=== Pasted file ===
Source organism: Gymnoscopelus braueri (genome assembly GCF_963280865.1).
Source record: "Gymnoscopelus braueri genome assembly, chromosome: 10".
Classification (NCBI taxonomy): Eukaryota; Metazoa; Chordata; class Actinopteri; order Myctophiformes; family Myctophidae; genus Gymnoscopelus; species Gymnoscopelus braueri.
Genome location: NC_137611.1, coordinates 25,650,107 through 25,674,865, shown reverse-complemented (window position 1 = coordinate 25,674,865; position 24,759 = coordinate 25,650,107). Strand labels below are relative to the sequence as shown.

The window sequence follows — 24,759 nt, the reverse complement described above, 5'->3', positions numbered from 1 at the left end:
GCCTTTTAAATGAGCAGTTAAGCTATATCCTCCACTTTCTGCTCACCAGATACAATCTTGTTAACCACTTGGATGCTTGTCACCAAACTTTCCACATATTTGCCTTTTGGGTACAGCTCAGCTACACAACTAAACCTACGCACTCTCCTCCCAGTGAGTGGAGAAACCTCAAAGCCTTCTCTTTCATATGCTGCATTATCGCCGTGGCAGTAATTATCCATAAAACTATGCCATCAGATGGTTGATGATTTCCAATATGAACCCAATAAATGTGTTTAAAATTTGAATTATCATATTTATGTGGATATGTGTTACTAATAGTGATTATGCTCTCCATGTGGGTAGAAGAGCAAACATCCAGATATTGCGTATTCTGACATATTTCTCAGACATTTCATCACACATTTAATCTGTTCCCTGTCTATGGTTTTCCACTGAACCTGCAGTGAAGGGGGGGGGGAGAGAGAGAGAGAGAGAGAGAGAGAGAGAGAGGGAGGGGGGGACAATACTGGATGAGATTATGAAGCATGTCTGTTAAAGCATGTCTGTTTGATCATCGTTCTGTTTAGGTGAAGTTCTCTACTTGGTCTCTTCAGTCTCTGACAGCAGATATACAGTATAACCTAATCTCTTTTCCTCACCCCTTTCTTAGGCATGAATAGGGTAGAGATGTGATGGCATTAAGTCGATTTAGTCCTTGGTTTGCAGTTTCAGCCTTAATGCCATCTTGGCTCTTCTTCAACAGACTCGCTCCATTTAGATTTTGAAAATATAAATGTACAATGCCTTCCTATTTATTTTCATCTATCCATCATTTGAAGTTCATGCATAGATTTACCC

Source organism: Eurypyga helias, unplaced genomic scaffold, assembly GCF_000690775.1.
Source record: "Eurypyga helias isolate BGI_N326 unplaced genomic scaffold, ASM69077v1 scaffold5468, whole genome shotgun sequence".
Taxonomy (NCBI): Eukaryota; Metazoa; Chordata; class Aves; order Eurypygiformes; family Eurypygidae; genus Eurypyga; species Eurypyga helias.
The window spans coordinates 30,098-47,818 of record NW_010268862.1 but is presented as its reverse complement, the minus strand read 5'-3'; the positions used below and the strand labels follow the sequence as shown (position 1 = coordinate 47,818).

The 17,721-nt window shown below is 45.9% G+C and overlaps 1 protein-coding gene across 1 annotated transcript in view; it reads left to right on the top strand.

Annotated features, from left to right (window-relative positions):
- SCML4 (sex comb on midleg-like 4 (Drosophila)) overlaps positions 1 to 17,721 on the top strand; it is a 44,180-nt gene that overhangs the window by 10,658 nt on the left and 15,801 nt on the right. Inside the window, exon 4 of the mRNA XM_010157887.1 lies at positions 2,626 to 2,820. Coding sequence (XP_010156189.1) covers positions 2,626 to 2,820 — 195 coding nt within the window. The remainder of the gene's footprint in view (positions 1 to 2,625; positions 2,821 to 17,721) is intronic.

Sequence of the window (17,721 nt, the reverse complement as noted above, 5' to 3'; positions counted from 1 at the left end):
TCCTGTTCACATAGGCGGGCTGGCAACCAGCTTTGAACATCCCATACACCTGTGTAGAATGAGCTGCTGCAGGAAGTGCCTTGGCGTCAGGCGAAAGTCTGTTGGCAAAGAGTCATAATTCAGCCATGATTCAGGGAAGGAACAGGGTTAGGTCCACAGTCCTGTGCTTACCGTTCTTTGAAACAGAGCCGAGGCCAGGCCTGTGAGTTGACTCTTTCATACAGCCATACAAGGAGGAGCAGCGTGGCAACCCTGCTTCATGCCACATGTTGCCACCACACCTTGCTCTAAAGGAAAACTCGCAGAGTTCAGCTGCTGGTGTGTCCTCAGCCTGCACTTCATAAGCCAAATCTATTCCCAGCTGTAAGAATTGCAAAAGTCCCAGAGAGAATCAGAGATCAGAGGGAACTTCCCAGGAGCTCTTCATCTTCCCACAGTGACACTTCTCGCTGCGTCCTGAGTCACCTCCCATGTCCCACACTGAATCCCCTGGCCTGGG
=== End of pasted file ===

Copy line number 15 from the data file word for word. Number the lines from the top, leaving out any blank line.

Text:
TCCTGTTCACATAGGCGGGCTGGCAACCAGCTTTGAACATCCCATACACCTGTGTAGAATGAGCTGCTGCAGGAAGTGCCTTGGCGTCAGGCGAAAGTCTGTTGGCAAAGAGTCATAATTCAGCCATGATTCAGGGAAGGAACAGGGTTAGGTCCACAGTCCTGTGCTTACCGTTCTTTGAAACAGAGCCGAGGCCAGGCCTGTGAGTTGACTCTTTCATACAGCCATACAAGGAGGAGCAGCGTGGCAACCCTGCTTCATGCCACATGTTGCCACCACACCTTGCTCTAAAGGAAAACTCGCAGAGTTCAGCTGCTGGTGTGTCCTCAGCCTGCACTTCATAAGCCAAATCTATTCCCAGCTGTAAGAATTGCAAAAGTCCCAGAGAGAATCAGAGATCAGAGGGAACTTCCCAGGAGCTCTTCATCTTCCCACAGTGACACTTCTCGCTGCGTCCTGAGTCACCTCCCATGTCCCACACTGAATCCCCTGGCCTGGG